So, how does someone try to teach a new language to a person who can’t even fathom the concept of reading or writing? It is very difficult. On top of that, try teaching this new skill to people who come once a week, maybe twice a week sometimes. It’s definitely challenging, but worth it. There are ways in which to begin teaching writing and reading. Have you ever heard the saying: “A picture is worth a thousand words?” Well, its never been truer than in the pre-literacy classroom. The usage of pictures and objects are crucial in teaching literacy. It involves a lot of pointing and repetition. Like, a whole lot of repetition. To the point where you think you are being foolish. But then, one day, your student understands and it becomes abundantly clear how valuable and important your job is.
Some Things to Keep in Mind when Teaching English to Refugees
It is important to remember that the life of a refugee is ultra-unique. It is difficult to grasp the idea of what their life is like as an outsider. You have no idea what trauma they have been through, what they have witnessed, where they have been or who they have lost. You have to keep all of this in mind when you work with refugee populations. It usually won’t be easy to become instantly close with someone who has been through this. It takes time. They must build trust in you. Give them that time and freedom to be able to do so. My overall advice for this is to be compassionate always. Also, always be very conscious of what you’re saying. Certain actions, words or conversations could trigger an emotional reaction from some of your students. If this indeed happens, just be supportive and calm. After class, if you feel comfortable, you can ask if your student wants to talk about anything. If the answer is yes, great. Be a good listener for him or her. If the answer is no, then that’s okay. They will come to you when the time is right for them.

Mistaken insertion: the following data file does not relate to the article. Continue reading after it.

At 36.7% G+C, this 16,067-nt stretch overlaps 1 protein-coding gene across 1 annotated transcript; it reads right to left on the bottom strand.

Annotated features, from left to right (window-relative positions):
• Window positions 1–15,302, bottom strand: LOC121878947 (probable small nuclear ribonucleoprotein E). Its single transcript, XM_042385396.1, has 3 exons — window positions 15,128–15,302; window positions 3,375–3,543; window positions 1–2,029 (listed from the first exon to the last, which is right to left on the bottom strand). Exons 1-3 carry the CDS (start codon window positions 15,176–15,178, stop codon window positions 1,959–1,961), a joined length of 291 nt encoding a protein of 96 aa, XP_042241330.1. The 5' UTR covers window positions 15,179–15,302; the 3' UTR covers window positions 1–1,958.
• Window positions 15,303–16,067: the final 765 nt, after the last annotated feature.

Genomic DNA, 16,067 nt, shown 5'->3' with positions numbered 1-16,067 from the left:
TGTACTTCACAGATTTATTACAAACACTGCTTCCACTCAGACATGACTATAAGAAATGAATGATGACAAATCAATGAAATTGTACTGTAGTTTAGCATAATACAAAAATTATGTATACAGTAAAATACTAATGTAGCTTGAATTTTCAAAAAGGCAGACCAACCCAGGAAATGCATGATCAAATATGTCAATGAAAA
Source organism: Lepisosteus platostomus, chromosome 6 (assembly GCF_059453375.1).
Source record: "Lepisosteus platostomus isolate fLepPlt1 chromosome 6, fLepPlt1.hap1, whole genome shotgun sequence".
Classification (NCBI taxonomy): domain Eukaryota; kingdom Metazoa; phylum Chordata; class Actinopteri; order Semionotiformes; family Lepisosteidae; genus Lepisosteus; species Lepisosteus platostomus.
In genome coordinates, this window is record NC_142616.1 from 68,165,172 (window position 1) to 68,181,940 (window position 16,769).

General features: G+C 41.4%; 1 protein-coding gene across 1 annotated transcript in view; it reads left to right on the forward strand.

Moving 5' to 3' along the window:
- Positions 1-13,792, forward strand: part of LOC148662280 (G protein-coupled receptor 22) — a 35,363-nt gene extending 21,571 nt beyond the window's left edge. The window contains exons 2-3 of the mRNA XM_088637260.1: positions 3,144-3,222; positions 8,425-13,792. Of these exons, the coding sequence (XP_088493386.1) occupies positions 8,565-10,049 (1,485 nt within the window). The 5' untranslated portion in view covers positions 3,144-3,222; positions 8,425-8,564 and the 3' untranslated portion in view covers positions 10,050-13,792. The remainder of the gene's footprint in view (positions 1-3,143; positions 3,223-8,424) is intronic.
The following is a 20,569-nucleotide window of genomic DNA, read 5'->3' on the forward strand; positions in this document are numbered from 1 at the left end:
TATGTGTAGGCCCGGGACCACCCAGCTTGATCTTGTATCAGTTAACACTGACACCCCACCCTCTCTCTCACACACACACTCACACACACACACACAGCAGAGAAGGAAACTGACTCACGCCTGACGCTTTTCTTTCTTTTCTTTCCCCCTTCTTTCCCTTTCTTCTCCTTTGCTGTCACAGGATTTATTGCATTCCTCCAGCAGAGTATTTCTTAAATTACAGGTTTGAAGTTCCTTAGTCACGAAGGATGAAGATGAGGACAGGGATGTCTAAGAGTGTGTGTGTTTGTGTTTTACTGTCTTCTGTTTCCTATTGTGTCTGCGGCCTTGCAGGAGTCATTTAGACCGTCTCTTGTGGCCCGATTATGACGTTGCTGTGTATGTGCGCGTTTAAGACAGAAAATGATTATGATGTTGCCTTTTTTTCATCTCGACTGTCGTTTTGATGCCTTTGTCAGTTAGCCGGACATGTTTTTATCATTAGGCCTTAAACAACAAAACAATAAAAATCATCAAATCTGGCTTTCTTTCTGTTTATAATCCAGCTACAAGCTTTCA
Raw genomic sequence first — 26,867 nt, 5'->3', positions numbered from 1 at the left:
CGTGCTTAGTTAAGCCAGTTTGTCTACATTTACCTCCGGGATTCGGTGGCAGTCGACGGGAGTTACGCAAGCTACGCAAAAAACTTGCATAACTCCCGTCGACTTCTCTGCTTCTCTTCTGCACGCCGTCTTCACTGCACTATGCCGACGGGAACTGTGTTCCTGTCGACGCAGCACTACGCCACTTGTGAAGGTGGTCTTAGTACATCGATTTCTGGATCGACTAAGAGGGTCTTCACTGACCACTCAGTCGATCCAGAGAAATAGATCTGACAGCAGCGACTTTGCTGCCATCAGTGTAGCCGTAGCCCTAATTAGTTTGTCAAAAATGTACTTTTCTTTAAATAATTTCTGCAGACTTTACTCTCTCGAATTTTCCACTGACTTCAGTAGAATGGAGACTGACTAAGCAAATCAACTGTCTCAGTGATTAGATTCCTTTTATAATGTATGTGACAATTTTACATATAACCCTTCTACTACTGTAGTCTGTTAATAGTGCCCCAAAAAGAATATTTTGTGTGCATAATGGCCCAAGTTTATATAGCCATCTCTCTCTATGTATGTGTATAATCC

Teaching Refugees in the USA
Over the last year, I’ve taught English to refugees in Denver, Colorado. It has been my favorite teaching experience to date. I have been able to learn so much about the world through my students and I have been able to offer them a great wealth of knowledge as well.